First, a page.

When the slide bearing 1 is in use, heating and the different coefficients of expansion of the lubricant and the slide bearing 1 cause oil droplets 25 to be forced out of the openings or pores in the slide bearing 1. In slide bearings of the prior art, this oil is lost, because it slowly leaks away from the slide bearing 1 along the shaft 9.
 In the slide bearing 1 of the invention, this oil 25 is stored in the hollow chamber 22. For that purpose, the hollow chamber 22 has a certain axial length. The hollow chamber 22 has a cross section in the axial direction that is for instance constant and correspondingly small, so that a capillary effect ensues. As a result of the well-known capillary effect, additional forces arise, which keep the oil 25 in the hollow chamber 22, so that the oil 25 is not lost but instead can migrate back to the running face 11 or can be stored in the slide bearing again. The hollow chamber 22 is adapted in its dimensions to the surface tensions of the lubricant and of the materials present.
 In the prior art, there are extra protection devices or tabs that prevent this oil from being distributed within the component 3. In the slide bearing 1 of the invention, this is unnecessary, since the oil 25 is retained in the hollow chamber 22 by the capillary effect.
 The hollow chamber 22 has an end face 27, which defines the hollow chamber 22 in the axial direction 13 toward the running face 11. The end faces 27 can extend in a radial direction 29, or they can form an angle of intersection of other than 0, for instance of 45°, with the radial direction 29. As a result, the cross section of the hollow chamber 22 is reduced still further in this region, thus increasing the capillary effect in this region and causing the oil 25 to be quasi-aspirated into the hollow chamber 22. The end face 27 is inclined toward the middle, that is, in such a way that it narrows the hollow chamber 22 toward the running face 11.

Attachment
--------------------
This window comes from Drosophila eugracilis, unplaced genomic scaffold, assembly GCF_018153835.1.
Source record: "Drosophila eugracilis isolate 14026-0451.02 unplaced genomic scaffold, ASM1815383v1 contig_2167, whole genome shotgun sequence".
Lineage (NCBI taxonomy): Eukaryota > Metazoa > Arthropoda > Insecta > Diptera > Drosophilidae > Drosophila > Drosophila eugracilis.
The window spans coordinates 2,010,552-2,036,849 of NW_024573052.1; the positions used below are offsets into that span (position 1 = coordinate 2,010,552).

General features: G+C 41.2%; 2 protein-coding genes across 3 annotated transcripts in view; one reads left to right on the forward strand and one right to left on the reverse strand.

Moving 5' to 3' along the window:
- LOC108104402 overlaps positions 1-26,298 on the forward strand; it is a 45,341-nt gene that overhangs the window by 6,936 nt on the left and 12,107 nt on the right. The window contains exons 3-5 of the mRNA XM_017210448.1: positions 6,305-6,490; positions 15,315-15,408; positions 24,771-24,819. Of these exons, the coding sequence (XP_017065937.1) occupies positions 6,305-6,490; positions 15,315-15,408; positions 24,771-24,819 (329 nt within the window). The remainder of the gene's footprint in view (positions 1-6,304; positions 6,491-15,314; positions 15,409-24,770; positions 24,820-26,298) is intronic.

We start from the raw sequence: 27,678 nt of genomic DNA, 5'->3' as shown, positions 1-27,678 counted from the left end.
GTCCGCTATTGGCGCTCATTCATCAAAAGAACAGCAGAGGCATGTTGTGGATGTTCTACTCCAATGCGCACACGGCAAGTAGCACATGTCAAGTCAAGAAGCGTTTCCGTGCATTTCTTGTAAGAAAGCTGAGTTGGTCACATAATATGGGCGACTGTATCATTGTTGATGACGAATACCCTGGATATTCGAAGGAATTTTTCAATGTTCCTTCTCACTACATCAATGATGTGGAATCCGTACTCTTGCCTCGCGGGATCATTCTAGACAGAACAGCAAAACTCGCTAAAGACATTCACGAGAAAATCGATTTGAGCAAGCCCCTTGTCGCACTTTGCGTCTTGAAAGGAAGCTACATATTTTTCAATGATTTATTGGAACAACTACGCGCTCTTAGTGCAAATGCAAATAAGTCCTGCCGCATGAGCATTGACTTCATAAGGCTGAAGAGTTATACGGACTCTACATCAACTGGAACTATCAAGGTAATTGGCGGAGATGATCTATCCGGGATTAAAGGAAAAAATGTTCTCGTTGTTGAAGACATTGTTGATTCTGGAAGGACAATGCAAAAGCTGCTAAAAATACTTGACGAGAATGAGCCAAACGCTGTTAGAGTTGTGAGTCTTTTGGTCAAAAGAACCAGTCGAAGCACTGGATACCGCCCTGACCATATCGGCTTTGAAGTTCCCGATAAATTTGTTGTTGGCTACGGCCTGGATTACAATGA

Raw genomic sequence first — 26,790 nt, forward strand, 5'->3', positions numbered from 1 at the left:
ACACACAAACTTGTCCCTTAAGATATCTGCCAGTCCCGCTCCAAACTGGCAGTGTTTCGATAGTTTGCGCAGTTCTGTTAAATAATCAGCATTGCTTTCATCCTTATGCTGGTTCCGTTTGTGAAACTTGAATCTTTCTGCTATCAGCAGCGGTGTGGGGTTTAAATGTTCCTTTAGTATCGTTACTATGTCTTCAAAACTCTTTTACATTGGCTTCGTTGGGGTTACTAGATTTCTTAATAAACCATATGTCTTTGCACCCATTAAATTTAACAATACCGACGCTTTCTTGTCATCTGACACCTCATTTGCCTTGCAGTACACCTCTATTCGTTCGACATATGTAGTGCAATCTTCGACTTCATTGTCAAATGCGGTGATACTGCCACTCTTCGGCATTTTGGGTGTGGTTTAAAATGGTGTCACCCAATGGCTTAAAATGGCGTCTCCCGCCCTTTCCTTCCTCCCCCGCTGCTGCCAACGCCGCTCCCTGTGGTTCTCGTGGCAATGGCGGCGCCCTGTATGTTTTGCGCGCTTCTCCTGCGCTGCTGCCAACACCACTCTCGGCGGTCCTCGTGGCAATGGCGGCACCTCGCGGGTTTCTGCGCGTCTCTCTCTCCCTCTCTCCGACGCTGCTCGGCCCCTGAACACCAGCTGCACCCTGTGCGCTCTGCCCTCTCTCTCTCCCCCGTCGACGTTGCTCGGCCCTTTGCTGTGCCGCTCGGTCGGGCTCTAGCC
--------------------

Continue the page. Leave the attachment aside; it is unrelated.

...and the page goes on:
FIG. 1b shows a further exemplary embodiment of the slide bearing 1 of the invention, in which the end face 27 is inclined toward an outer axial end 15, 17.
 The axial length of the slide bearing 1 is 11 mm, for instance, and the length of the two hollow chambers 22 is 3 mm; that is, the axial length of the running face 11 is then approximately 5 mm.
 The material of the slide bearing is sintered iron, sintered steel, sintered bronze, or some other powder metallurgical material.
1. A slide bearing,
- in which a shaft is supported,
- having at least one hollow chamber between the shaft and the bearing, which chamber is disposed on at least one axial end of the bearing in the circumferential direction, characterized in that the hollow chamber (22) is embodied as elongated in the axial direction (13), so that a capillary effect occurs there.
2. The slide bearing of claim 1, characterized in that the hollow chamber (22) has an end face (27), which defines the hollow chamber (22) in the axial direction (13), and that the end face (27) does not extend in the radial direction (29).
3. The slide bearing of claim 2, characterized in that the end face (27) forms an angle of 45° with the radial direction (29).
4. The slide bearing of claim 1, characterized in that the bearing (1) is a sintered bearing.
5. The slide bearing of claim 1, characterized in that the hollow chamber (22) completely surrounds the shaft (9) in the circumferential direction.
International Classification: F16C033/02;